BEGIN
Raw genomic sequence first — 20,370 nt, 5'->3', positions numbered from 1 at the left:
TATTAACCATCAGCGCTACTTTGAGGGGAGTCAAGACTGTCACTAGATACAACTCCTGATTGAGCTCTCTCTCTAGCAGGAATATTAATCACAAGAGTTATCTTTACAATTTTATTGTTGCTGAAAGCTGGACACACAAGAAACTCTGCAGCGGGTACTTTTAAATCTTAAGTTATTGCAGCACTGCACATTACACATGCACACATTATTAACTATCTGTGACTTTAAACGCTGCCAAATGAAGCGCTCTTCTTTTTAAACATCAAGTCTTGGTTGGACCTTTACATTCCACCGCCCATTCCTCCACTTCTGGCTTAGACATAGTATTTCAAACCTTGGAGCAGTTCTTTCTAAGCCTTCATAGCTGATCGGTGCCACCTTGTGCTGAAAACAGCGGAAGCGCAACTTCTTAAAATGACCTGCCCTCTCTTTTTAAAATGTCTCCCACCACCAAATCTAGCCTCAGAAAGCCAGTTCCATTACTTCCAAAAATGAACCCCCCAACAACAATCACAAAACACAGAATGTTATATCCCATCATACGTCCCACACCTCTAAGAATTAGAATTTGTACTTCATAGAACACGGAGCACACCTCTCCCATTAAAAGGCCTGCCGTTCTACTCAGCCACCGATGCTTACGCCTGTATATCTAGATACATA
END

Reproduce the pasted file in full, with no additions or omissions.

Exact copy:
Raw genomic sequence first — 20,370 nt, 5'->3', positions numbered from 1 at the left:
TATTAACCATCAGCGCTACTTTGAGGGGAGTCAAGACTGTCACTAGATACAACTCCTGATTGAGCTCTCTCTCTAGCAGGAATATTAATCACAAGAGTTATCTTTACAATTTTATTGTTGCTGAAAGCTGGACACACAAGAAACTCTGCAGCGGGTACTTTTAAATCTTAAGTTATTGCAGCACTGCACATTACACATGCACACATTATTAACTATCTGTGACTTTAAACGCTGCCAAATGAAGCGCTCTTCTTTTTAAACATCAAGTCTTGGTTGGACCTTTACATTCCACCGCCCATTCCTCCACTTCTGGCTTAGACATAGTATTTCAAACCTTGGAGCAGTTCTTTCTAAGCCTTCATAGCTGATCGGTGCCACCTTGTGCTGAAAACAGCGGAAGCGCAACTTCTTAAAATGACCTGCCCTCTCTTTTTAAAATGTCTCCCACCACCAAATCTAGCCTCAGAAAGCCAGTTCCATTACTTCCAAAAATGAACCCCCCAACAACAATCACAAAACACAGAATGTTATATCCCATCATACGTCCCACACCTCTAAGAATTAGAATTTGTACTTCATAGAACACGGAGCACACCTCTCCCATTAAAAGGCCTGCCGTTCTACTCAGCCACCGATGCTTACGCCTGTATATCTAGATACATA